The fuel system consists of two main inboard tanks (16 gallons each) and two outboard auxiliary tanks (8.5 gallons each) located in the center wing section. Each tank should be used independently of the others and con­ trolled by the two selector valves located on the cabin floor. The selector handle points to the tank in use. When using the main tanks the auxiliary tank selector valve must be in the "OFF" position; correspondingly, the main tank selector valve must be in the "OFF" position when using the auxiliary tanks. The purpose of this procedure is to prevent the flow of gas from a full tank to an empty one. Quick drain plugs are provided at the low points of each tank to enable daily flight inspection for water.

The ailerons and elevator are controlled by push-pull tubes; the flaps and rudder are cable-controlled. The rud­ der is restricted when the gear is up, while the elevator is restricted when the flaps are up. This makes the air­ plane spin-resistant in the dean condition. Full rudder control can be obtained at any time by lowering the land­ ing gear; full elevator control is obtained by lowering flap to anyone of the three positions. It is recommended that the first notch of flap be used for take-off to utilize full elevator control.

LANDING GEAR

The landing gear is conventional 4130 steel-welded construction (no heat-treated parts) with "oleo" (oil and spring) action. The main gear oleo strut carries 8 ounces of S.A.E. No. 10 motor oil. The down lock mechanism consists of two " knees" on each gear which break past center. As an added measure of safety, hydraulic pres­ sure should be exerted after the gear has been lowered, and at all times before taxiing.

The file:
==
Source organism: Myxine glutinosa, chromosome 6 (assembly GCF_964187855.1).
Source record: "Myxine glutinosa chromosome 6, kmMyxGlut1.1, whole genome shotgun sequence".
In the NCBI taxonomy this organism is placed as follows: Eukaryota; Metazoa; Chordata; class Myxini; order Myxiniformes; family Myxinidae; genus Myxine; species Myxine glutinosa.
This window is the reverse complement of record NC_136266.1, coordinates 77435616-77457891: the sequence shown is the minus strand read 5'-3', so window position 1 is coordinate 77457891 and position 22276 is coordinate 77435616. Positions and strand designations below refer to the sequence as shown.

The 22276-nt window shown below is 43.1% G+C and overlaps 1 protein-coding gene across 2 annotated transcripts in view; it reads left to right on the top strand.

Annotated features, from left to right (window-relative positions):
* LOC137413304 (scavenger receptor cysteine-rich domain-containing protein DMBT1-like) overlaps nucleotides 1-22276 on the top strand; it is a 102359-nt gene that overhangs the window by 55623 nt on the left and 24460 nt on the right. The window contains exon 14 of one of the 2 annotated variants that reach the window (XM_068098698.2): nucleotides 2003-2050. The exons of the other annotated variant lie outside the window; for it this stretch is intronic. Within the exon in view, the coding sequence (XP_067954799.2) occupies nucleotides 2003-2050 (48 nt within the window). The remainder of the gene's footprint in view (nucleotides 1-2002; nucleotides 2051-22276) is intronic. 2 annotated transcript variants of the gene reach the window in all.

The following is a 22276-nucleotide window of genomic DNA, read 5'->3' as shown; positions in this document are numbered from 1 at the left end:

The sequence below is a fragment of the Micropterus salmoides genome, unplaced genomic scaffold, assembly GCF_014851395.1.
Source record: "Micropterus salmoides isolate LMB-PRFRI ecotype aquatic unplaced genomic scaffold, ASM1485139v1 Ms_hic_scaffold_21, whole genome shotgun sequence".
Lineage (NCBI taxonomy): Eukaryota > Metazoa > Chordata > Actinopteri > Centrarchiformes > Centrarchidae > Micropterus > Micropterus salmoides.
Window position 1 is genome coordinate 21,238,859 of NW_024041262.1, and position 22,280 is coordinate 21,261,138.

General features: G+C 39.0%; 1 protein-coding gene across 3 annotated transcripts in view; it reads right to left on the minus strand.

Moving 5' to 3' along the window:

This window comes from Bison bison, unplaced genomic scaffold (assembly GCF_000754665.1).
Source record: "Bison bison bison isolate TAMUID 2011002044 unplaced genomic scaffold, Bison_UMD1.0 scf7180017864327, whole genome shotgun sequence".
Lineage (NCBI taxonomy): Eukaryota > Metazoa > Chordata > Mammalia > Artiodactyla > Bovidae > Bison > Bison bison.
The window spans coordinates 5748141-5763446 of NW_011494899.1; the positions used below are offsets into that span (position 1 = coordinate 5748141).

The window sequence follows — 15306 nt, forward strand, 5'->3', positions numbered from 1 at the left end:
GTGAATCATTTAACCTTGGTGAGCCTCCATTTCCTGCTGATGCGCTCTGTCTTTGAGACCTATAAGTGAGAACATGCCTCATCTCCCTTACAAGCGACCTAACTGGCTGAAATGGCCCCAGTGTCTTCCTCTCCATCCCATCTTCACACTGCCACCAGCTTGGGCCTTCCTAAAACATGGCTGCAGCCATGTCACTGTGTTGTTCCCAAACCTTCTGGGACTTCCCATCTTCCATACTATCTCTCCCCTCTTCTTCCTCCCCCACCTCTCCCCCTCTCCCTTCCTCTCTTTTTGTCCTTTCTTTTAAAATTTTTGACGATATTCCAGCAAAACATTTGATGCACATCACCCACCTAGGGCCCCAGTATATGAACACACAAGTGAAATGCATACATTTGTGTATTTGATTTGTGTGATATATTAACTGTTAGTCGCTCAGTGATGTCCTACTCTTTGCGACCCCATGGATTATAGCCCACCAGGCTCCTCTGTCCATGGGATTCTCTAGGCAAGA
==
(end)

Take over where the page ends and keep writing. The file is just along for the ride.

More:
SPECIFICATIONS

Span . .... .. . .. . .. . .. .. . ..... .. . . .. . .. . . . . .. . . .. 30 ft . Length ...... . . .. . ... .. ... .... . .... ... .... 21 ft. 10 in. Height . . . . . . . . . . . . . . . . . . . . . . . . . . . . . . . . . . . . . . . . .. 6 ft. Gross Weight 32 Gals. . . . . .. . .... . . .. .. ... ... 1910 lbs. Gross Weight 49 Gals .. . . .. . . . . . . .. ... ... . . .. 19101bs. Useful Load .. .. . ..... .. .. ... . ... ... . . . .. .. : .. 600 lbs. Baggage .. . .. . . . . . ... . .. .. . ... ...... . .. ... ... 120 lbs. Max. Speed, Sea Level . . . . . . . . . . . . . . . . . . . . . .. 166 mph Cruising Speed, Sea Level . . .... .. . ...... 150 mph. plus Altitude Cruising Speed .. ..... .. . . . ...... . ... 162 mph Landing Speed (450 Flaps) .. .. . . . ... .. ....... .. 45 mph Service Ceiling . . . .. . ............ . . . . . .. . .... 18,000 ft . Rate of Oimb .... . ...... .. . .... .. ..... . ... ... 960 fpm Take Off Run, Sea Level . ... . ....... . ..... . . . . .. 600 ft. Landing Run . .. . .. . ..... ... ...... . .. .. .. . .... . 575 ft. Max. Range 4 Hrs. (with 30 min. reserve) ..... 600 miles Max. Range With Auxiliary Tanks ... .. . . . . . . 1000 miles Fuel Consumption ... ... . . .. . . ..... . . 7.5 Gals. Per Hr.


(J. B. Gregg Photo)

Crunch! A previous owner smashed up N-34374, Feb足 ruary 1967.

Steady as she goes!

(Gar Williams Photo)

F.ebruary 14, 1966. The author brings his "prize" home for rebuild.

(Gar Williams Photo)

New wings, ailerons and flaps for N-34374 - built from

scratch by the author.